Friday, March 16, 2018

What is Stories of the Wyrd?



Funny thing about most authors on social media is how difficult it is to find our actual writing. Our pages lack mention or links of what we’re working on, what we’re selling, what we’ve done. Some make one status update and then believe that it’s easy to find in the multitudes of posts proceeding it. Some have plastered their pages with their story, and yet the way they went about it yields no effect; their wallpaper of their cover art is poorly positioned and illegible or outright ignorable. Their book covers don’t even look like book covers. Their post about “five star reviews” doesn’t mention the title or provide a link. A good number of writers have generic pennames and titles that do not elicit any results in a Google or Amazon search. Some of us don’t talk about it much. We don’t advertise, and we even can expect people to already know what our work is, so why badger them with it? It is amazing how many of my Facebook friends have likely lost a sale from me simply because they made it far too hard to find any mention of their books. But I’m no better.

When I first started becoming active on social media, I had been published in literary journals and had a few small play premieres in Los Angeles, but no books for sale, nothing really to send my readers to. As I’ve said before, writing in isolation is difficult, and having an online presence is sometimes said a bonus to your credibility for agents who are considering picking you up. I decided to start building up my fan base before I had a big product to pitch because it was something I could do that would make me feel productive while I wallowed away in my room, hacking out pages on my computer, and waiting to hear back from places I’d submitted to. It gained me a little bit of control over my career.

Every once in a while I would get a message from someone interested in checking out my books, to which I had to reply that I had none available to the public yet. They would ask me why I’m not advertising, and it was simply because I had nothing to advertise. In ways, it was hard to tell someone who was going out of their way to learn more about you that what they saw was what they got.

I started Stories of the Wyrd for the same feeling of futility that made me turn to social media. I have been writing for years and years, and for the first ten or so it wasn’t a big deal to never have anyone read it. In fact, for the first half I really didn’t ask anyone to look over my writing and it didn’t bother me. Of course, I believed that I would be published within the next three years or so if I ever just forced myself to edit and submit. Then I got to a point where I very much wanted to improve my work and really go out to get external feedback. But feedback and criticism isn’t the same as having a simple reader, and within the last few years it started to get overwhelmingly frustrating to always be writing and never be read.

I have completed manuscripts of course. I have many that I’ve gone through several drafts, that I enjoy, and that I could see as being good enough to be published—one day. But none of them are ready, they’re just not quite right. I know that I could do more with them and so I refuse to do anything with them.

Three years ago, as I realized just how long it would take me to get a book out even if I chose to self-publish, as I started to fixate on marketability, nitpick on words, tone down my voice, and severely restrict myself based on what I felt agents would want to hear, I knew that I needed to find an outlet for my creativity, a place to experiment, to take risks, and to stop worrying so much about what other people think.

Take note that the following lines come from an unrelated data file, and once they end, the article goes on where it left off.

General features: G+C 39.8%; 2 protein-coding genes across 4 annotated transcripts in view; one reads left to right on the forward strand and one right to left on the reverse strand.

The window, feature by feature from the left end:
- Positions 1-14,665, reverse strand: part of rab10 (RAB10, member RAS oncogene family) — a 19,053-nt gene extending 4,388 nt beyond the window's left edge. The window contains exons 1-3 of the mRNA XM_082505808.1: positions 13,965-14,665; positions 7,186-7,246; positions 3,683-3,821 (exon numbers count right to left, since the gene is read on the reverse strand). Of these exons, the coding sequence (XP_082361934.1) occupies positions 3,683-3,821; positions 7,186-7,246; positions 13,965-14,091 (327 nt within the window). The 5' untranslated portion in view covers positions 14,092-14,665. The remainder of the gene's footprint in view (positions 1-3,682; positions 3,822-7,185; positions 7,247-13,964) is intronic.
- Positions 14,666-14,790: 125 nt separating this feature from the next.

More than that, I needed to stop writing in a vacuum.

The Stories of the Wyrd idea came from me misunderstanding a description in a Cracked.com article. They were discussing how The Terminator was stolen from a horror serial back in the day, and I thought, I want to write a serial of shorts! While they had actually been referring to shorts as in T.V., something akin to the Twilight Zone, the idea had already been planted.

I didn’t want to post online fiction because no one reads it. I don’t in particular because it is so likely to go abandoned, it is often a first draft and there tends to be mistakes of plot holes and loose threads, not to mention the typos. As an interesting example, The Martian originally took off after Andy Weir started selling it for a dollar. For whatever reason, novels available on a blogging site put me off, and I attribute it to the lack of accountability. I would rather go to the trouble of downloading an ebook than read a chapter by chapter posting.

Meanwhile, I had happened upon Leigh Bardugo’s “The Witch of Duva,” and this amazing short story had me hooked from beginning to end and haunted me long after I finished. It was because of this piece, available for free online at the time, that I went out and bought her novel, Shadow and Bone.

Prior to my Terminator epiphany, I had considered online short stories. A few of mine were already available through some of the e-zines and online copies of the journals I had been published in, but most of my short stories are different than my typical voice. I didn’t feel like they were a grand demonstration of what my novels are like.

And I’m not a big fan of short stories. There are some anthologies and short story writers that I love, like Tobias Wolff, Stephen King, and Chuck Palahniuk, but they tend to be authors I’ve already known or just lauded enough that I finally do venture to give them a chance.

My main motto in writing is to not be a hypocrite, even if I know people differ in opinion. That means that while I am allowed to write about the things I like (whether or not everyone likes them), I also cannot think something I don’t like is different just because it’s me doing it. So while I know there are people who like short stories, because I don’t, I have to tackle the problem and try to figure out what I don’t like about them.

What bothers me about short stories? What bothers me about novellas for that matter?

You start to get into them right when they’re over.

I have commitment issues, especially when it comes to books. I tend to get attached to things quickly and being betrayed or disappointed is intolerable. When I start a novel, I rarely let myself abandon it. I spend a lot of my initial introduction refusing to invest any emotions into it, which, unfortunately, makes me enjoy it less.